Lindum Creek History
by Barry Wilson 23 November 2011
Lindum Creek as far as I know was originally dug by depression labour in the 1930's.
This drainage channel was made necessary due to the building of Lindum Road and the South Brisbane to Cleveland Rail line across the flood plain of Bulimba Creek, Hemmant Creek and Lindum Creek.
The building of the local roads altered the natural drainage consisting of the overland flows which were blocked or restricted to small culverts and some small hand dug drainage channels.
There were no flood modelling computer programs at that time nor was there very much upstream housing development.
Even during the 1972 flood there was only less that 24 % upstream catchment development in Bulimba Creek with some areas predicted to become as high as 85% development in the extended Mt Gravatt area.
From my earliest memories of what is now called Lindum Creek only on the very high tides that salt water ever made it up as far as the rail line.
Most of the time this channel was dry or only contained a few inches of water except after rain.
The flood gates at Anton Street and other ones in the area were kept locked and residents had to wait for the key holder to eventually turn up and unlock the flood gates to allow flood water to escape.
I remember one year when this took a few weeks. I never knew who held the key.
The rail line spanned "Lindum Creek" with a wide wooden structure offering little or no resistance to the flow of flood waters when they occurred.
This man made drainage channel was in the 1950's not much more that a depression and no more that a metre deep in places and maybe 2 to 3 metres wide where channalised.
This all changed when in the 1960's when Lytton Road was upgraded from Bulimba Creek at Hemmant to the Ampol Refinery including the new Port of Brisbane development.
This upgrade of Lytton Road resulted in many residential houses on the northern side of Lytton Road at Hemmant being resumed as a much wider road reserve was dedicated.
The residents on the southern side of Lytton Road at Hemmant were in many places unable to access their properties with their motor vehicles due to the much increased height of the new Lytton Road.
The new Lytton Road took a new alignment between Hemmant & Tingalpa Road through to Lindum Road across an intertidal acid sulphate flood plain.
This new section of Lytton Road was some two metres above the existing road level as it crossed Lindum Road.
The old drainage channels were filled in and new culverts installed and at a much later time new drainage channels were excavated.
Lindum Creek was originally aligned on the east side of Anton Road and shortly before it turned west to flow to Bulimba Creek, a wooden set of locked flood gates were in place.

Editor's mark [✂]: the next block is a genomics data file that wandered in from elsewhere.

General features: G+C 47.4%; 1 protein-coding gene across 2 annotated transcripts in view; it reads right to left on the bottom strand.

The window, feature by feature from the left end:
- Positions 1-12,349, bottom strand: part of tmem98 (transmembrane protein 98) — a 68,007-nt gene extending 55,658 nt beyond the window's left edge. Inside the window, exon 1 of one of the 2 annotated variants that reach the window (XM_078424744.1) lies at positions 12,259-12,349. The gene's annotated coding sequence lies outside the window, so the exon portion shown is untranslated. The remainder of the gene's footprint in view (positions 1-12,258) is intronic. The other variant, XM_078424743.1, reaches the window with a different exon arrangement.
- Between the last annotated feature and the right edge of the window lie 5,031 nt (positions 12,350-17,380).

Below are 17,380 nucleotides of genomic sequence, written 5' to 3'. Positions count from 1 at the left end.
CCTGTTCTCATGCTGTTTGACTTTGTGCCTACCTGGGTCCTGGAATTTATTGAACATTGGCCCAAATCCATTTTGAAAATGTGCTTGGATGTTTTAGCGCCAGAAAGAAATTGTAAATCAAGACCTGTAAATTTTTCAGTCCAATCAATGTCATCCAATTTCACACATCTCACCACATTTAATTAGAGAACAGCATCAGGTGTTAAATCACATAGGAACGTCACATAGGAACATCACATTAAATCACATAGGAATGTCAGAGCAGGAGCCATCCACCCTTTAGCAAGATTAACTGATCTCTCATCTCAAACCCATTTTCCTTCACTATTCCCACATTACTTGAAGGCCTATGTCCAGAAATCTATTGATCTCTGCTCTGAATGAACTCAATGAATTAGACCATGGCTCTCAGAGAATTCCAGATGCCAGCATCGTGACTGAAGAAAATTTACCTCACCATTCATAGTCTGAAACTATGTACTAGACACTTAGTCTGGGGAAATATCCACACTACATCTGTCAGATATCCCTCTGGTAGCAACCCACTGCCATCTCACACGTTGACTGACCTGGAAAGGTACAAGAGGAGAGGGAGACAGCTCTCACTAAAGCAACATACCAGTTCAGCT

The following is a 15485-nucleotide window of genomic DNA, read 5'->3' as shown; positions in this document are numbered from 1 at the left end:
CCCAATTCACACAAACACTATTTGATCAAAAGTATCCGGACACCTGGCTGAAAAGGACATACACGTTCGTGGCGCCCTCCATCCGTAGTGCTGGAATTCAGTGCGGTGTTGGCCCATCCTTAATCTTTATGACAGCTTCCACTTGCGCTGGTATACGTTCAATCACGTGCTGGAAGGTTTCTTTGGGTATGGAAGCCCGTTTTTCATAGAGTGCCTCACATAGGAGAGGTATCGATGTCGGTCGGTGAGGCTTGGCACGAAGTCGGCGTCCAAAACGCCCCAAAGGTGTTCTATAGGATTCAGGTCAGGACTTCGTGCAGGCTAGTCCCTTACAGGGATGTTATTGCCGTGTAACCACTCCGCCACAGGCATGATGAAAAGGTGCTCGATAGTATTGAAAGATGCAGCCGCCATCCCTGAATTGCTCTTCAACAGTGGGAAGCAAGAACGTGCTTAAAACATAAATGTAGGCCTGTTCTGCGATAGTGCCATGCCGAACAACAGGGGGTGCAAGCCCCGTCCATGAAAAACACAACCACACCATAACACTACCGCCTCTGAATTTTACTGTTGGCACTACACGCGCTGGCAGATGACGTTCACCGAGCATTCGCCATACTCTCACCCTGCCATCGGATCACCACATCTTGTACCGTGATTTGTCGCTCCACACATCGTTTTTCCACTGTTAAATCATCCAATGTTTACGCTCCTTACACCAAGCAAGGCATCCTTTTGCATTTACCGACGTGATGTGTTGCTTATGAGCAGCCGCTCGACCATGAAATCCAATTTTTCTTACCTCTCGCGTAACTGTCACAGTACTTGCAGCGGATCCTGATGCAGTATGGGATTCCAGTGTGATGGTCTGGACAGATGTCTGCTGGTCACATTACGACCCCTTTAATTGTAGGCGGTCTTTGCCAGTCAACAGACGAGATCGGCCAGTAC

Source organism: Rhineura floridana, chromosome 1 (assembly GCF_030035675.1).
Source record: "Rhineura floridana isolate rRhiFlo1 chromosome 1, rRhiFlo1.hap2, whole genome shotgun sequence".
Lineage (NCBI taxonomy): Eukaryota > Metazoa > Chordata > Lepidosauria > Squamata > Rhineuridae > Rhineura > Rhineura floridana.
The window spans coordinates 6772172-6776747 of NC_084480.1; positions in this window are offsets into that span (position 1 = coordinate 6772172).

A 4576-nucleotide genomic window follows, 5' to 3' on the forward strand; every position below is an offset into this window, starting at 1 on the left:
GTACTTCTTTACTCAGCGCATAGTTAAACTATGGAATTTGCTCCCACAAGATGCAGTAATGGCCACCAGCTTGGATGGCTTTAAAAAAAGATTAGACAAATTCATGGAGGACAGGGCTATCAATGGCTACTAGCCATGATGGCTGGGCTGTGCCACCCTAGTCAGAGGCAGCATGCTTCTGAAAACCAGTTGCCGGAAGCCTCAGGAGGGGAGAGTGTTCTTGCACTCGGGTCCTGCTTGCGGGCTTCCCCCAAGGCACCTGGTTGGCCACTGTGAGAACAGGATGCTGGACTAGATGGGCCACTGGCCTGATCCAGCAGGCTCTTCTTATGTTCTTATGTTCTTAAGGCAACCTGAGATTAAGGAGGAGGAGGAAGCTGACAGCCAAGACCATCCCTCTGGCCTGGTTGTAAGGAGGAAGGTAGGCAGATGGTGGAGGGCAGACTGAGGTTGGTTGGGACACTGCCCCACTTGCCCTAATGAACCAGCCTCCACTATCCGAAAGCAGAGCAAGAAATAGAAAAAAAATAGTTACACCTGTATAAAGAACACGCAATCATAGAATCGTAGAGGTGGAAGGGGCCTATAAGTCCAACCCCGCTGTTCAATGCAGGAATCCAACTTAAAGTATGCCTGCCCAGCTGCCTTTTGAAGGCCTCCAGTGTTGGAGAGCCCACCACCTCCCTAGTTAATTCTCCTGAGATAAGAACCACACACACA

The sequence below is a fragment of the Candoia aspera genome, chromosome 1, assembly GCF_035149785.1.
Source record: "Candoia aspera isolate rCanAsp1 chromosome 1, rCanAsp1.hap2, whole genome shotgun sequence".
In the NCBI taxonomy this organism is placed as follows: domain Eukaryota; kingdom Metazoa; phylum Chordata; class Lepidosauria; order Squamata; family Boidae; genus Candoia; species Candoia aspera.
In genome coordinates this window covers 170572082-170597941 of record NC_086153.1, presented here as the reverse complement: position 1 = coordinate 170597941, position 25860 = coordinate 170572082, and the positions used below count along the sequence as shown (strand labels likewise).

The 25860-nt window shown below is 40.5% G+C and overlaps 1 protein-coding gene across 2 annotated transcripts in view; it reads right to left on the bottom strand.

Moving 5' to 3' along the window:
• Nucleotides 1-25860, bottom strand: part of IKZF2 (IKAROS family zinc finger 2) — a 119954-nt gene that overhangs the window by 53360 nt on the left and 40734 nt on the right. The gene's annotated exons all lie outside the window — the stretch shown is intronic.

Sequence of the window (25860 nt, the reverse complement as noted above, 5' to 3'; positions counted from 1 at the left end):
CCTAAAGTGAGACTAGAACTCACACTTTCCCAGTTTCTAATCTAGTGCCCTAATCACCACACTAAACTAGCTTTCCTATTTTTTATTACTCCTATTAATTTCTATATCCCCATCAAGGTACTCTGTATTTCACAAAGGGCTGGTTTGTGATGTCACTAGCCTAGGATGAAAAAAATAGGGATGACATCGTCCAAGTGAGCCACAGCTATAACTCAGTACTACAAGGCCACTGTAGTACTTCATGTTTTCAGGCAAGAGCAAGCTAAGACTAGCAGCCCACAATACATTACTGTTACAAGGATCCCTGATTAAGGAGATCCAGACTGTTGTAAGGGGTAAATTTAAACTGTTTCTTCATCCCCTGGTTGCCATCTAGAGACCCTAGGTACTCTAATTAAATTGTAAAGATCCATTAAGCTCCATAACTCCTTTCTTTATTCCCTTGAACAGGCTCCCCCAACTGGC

The flood gates substantially reduced the amount of tidal waters that could flow past them and therefore limited upstream mangrove growth.
This all changed with the new Lytton Road.
In the mid 1960's a new channel was excavated from the freshwater wetlands on the east side of Kianawah Road then under the rail line then west and north under Lytton Road then under Gosport Street, and eventually west to the old channel alignment to Bulimba Creek.
This channel has not been maintained since.
When I read the Environmental Impact Study on the proposed Port Road in the 1990's I found that the hydrology report stated that the culverts which were recently installed with the upgrade of the Port dual gauge rail line were undersized at both sets of culverts between Lindum and Hemmant Stations.
When in 1995 I was involved with the Perrin Creek Action Group I made a video of several creek culverts between Stones Corner and Lytton.
The culvert at Gosport Street just west of Anton Street was in much need of maintenance because of the four concrete channels under Gosport Street the two outer ones were very close to completely blocked and the two middle ones also had mud/sediment thus in this condition would highly restrict water flows during flood times.
I would also suggest that the Lindum Creek culvert under Gosport Street is undersized especially when compared with culverts under Lytton Road, the Port Road and Ingham Place and the rail line.
It took over two years after my complaint before the Brisbane City Council even started to clean these culverts at Gosport Street.
When I visited Lindum Creek in late July, early August and again in November 2011 I took several photographs to show years of neglect.
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